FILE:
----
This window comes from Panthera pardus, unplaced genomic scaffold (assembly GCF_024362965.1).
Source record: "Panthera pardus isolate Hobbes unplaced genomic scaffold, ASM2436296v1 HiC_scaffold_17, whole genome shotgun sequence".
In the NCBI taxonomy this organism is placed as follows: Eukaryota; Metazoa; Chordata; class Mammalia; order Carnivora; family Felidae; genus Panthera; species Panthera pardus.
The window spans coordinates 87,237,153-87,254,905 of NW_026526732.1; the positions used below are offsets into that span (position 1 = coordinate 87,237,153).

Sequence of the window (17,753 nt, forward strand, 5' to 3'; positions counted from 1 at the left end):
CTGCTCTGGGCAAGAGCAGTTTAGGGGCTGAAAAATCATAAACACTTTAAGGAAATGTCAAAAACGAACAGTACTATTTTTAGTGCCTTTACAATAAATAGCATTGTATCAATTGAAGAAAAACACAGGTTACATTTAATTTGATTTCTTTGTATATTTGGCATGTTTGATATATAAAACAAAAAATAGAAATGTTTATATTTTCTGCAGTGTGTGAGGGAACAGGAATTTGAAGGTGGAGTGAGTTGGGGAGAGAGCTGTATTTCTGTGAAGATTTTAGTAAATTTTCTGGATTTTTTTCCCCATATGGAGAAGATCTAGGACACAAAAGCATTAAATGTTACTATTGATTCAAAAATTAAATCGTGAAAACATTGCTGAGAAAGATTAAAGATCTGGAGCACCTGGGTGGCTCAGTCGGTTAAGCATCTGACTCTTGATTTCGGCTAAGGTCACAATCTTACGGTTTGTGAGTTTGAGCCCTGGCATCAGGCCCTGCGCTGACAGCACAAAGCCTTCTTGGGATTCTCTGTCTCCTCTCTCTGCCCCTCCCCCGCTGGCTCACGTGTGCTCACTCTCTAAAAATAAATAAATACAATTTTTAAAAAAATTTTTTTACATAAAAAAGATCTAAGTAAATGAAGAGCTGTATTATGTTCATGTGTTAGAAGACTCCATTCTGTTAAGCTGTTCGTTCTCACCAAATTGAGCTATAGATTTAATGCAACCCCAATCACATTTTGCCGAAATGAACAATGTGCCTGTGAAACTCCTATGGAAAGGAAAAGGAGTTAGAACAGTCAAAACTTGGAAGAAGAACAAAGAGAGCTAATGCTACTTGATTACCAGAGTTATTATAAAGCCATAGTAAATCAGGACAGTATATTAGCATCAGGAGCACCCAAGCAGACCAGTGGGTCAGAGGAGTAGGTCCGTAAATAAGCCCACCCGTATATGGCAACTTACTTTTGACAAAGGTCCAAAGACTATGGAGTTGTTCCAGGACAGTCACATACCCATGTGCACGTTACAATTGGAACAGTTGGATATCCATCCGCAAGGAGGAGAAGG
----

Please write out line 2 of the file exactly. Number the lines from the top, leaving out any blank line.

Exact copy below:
Source record: "Panthera pardus isolate Hobbes unplaced genomic scaffold, ASM2436296v1 HiC_scaffold_17, whole genome shotgun sequence".